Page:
Helicopter trips into the park can cost as much as $3,400 an hour, said Maureen Oltrogge, a spokeswoman for Grand Canyon National Park.    - From the New York Times
Technology clearly doesn't make us smarter.  It makes folks a whole lot dumber and makes the park rangers and emergency officials' jobs a whole lot harder.

Read the full NY Times article here.

Sunday, August 22, 2010

US Highway 70

This weekend, Brian and I drove east to Knoxville to meet our new niece. On our way there we decided to take a short detour on Highway 70 in order to break up the monotony of Interstate driving.  We exited at the Crab Orchard exit just past Crossville, and joined up with Highway 70.  Just a few miles down the twisty road we came to our first roadside stop- Ozone Falls.   Ozone Falls is a 110' waterfall that plunges into a swimming hole and eventually flows underground further up the stream.  Apparently, it was also used as the backdrop for the Disney film, The Jungle Book.  From the parking lot, you walk just a few feet to the top of the falls, but because of the large rock outcroppings, you can't get a good view unless you stand on the edge (which I do not recommend if you have poor balance or are afraid of heights- this is also the reason why I don't have a good picture of the falls).  However, if you choose to walk the 2/3rd of a mile to the base of the falls, then be sure to wear good shoes.  Since we were on a casual road trip, and I was wearing sandals, we opted not to walk down to the base since it appeared that scrambling over boulders was a requirement to get to the bottom.  While we were there, we also noticed this creepy hybrid monkey-baby placed in a tree.  From the bottom of the falls, we heard a child's voice repeatedly yell out, "Daddy!"   I assumed it was just a family enjoying some swim time, but maybe it was the lonely cries of the monkey-baby.

Monkey-baby cries out for Daddy

Next stop was Roosevelt Mountain, a wildlife management area in Rockwood, TN with a great view of the valley below.  I'd always seen the mountain from the interstate- it's hard to miss since its topped with cell phone/TV towers, as well as a now-rotting wooden fire tower that was built by the CCC during the Great Depression.  While the view is certainly impressive, the mountain top is absolutely littered with graffiti; likely put there by bored teens who go there to drink and smoke cigarettes at night.  Definitely not a place where I'd go to seek solitude.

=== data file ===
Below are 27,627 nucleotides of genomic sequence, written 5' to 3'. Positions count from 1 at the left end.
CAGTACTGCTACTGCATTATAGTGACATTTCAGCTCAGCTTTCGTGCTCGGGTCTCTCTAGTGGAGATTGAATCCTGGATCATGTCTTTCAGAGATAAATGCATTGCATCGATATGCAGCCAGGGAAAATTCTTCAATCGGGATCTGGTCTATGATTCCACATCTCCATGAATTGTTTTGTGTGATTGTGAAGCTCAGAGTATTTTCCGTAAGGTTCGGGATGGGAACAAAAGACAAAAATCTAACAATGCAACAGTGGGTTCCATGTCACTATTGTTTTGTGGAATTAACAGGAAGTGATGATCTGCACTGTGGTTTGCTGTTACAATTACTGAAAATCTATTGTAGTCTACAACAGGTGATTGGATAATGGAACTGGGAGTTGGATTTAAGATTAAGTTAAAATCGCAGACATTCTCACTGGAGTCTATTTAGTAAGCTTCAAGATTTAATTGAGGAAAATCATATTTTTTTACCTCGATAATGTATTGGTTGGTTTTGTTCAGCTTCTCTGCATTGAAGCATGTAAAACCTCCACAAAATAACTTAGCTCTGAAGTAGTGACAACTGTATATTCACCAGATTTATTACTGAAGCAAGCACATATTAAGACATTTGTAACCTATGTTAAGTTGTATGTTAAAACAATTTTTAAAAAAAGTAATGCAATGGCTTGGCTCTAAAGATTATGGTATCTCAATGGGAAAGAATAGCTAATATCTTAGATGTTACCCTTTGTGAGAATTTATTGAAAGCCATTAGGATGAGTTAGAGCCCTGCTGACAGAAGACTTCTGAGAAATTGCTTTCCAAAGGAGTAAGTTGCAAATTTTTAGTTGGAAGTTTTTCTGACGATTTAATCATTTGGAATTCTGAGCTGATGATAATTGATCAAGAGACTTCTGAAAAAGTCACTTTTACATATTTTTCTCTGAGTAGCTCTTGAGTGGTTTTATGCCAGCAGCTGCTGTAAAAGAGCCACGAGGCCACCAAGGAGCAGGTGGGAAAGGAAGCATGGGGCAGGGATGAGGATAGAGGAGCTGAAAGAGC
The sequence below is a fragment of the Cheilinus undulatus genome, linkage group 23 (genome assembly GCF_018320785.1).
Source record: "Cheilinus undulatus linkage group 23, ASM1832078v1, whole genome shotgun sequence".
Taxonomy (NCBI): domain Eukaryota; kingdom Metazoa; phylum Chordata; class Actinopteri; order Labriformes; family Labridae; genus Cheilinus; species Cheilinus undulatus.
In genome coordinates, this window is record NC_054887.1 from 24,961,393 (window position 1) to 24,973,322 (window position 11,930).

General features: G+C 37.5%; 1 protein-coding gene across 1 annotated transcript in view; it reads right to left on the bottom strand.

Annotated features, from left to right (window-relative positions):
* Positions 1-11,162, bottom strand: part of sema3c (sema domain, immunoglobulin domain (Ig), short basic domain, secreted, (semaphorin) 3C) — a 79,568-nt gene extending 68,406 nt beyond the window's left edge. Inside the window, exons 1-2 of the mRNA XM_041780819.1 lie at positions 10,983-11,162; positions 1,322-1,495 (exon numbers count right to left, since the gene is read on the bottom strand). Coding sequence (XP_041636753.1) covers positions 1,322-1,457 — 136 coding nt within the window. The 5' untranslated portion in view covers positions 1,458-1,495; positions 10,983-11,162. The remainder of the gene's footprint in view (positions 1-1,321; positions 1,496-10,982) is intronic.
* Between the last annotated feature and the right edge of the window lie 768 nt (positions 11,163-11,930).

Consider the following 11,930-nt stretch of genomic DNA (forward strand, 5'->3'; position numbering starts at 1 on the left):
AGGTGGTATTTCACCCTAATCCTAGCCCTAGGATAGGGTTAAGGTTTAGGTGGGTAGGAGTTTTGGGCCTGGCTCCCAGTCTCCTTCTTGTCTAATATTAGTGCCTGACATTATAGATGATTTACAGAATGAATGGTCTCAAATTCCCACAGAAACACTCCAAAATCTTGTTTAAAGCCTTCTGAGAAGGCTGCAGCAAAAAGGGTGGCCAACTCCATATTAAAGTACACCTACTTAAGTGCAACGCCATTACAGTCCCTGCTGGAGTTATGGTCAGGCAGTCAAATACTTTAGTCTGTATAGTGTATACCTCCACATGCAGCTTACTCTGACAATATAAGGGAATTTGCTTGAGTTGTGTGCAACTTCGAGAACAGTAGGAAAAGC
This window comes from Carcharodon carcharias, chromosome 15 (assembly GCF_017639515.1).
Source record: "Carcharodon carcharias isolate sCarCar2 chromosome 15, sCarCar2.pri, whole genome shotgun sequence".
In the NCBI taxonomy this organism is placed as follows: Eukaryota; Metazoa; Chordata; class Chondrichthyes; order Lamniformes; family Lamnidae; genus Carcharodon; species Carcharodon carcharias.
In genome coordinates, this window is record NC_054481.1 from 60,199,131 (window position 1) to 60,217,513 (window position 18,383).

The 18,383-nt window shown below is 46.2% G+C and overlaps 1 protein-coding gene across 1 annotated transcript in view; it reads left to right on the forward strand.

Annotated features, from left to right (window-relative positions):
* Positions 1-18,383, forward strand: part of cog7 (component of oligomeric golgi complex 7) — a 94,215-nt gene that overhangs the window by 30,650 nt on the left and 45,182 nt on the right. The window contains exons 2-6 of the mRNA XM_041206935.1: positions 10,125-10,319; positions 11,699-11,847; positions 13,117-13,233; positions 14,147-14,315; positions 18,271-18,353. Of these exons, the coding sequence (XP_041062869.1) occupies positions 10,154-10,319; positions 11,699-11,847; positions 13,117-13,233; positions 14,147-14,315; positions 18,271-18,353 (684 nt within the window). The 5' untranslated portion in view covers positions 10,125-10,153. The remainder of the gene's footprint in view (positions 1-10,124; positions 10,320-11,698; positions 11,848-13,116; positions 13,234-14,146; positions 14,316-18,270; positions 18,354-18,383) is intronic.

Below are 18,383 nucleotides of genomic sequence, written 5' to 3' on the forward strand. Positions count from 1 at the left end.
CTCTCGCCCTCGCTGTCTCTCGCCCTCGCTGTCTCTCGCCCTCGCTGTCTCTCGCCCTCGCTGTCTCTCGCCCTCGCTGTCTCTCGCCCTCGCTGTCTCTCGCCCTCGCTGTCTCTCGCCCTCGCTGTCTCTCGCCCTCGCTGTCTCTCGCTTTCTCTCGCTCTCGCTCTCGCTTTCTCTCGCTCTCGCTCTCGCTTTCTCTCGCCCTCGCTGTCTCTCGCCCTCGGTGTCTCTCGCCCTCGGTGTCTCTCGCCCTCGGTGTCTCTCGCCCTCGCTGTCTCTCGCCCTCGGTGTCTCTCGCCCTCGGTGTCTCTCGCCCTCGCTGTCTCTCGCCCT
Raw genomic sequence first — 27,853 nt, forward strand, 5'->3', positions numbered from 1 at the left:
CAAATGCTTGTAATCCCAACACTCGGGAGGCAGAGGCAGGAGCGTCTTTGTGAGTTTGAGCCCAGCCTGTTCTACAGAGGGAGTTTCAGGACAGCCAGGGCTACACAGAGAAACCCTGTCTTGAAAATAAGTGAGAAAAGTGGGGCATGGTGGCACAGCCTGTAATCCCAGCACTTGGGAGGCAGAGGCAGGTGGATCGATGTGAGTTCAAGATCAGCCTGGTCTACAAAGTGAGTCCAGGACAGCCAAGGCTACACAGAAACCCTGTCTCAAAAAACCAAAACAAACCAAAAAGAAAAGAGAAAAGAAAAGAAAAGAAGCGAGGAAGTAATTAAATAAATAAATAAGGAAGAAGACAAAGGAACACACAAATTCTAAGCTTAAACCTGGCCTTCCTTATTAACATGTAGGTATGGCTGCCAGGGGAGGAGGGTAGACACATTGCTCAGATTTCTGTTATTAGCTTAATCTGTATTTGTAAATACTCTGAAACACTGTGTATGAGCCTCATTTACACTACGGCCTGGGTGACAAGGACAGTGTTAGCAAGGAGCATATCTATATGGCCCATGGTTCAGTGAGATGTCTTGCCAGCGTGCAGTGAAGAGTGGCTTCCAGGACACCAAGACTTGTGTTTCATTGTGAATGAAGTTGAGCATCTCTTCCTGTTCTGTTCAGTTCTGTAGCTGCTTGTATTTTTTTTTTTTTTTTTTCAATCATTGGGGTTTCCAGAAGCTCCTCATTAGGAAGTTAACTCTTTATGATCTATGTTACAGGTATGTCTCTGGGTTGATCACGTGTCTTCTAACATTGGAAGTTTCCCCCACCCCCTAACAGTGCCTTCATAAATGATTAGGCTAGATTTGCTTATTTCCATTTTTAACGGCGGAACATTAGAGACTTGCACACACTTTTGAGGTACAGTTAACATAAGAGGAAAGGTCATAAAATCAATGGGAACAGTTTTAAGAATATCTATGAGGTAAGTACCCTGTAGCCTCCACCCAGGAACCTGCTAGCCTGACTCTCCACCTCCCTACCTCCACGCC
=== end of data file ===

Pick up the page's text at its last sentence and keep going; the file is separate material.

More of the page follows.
CCC firetower

Hazy view of Rockwood and Watts Bar Lake

And the verdict is....you're a poor excuse of a graffiti artist.

This Sums Up Gatlinburg

One of the indoor mini-golf places in Gatlinburg has this oddity going on outside:

The anamontronic is synced to the song.  The gunshot is awesome!  I wish I recorded more.

Friday, August 20, 2010

But What Will Become of the Wax Statues?

I've lost enough of my face already,
please don't also take my home!

Knox News is reporting that the building that houses a wax museum, seafood restaurant and a distillery in Gatlinburg has been seized by the bank.  I've never been to the wax museum but hope for the sake of all that's good and kitschy in Gatlinburg that it survives.

Read more about it here.

Wednesday, August 18, 2010

Helen, GA

Helen, GA - a Bavarian-Appalachian-American-Georgian Village

Do not be confused - you are not in Germany.  You are in Northern Georgia.  Much like Gatlinburg, Helen is an attempt at a European mountain village, specifically Bavarian. The area was originally populated with miners who were attracted to the discovery of gold.  Roughly 35 years or so ago, the townsfolk got a hankering for all-things Bavarian and decided to dress the entire town up as if it were a German village.  Soon after, as typical with mountain villages, fudge was discovered.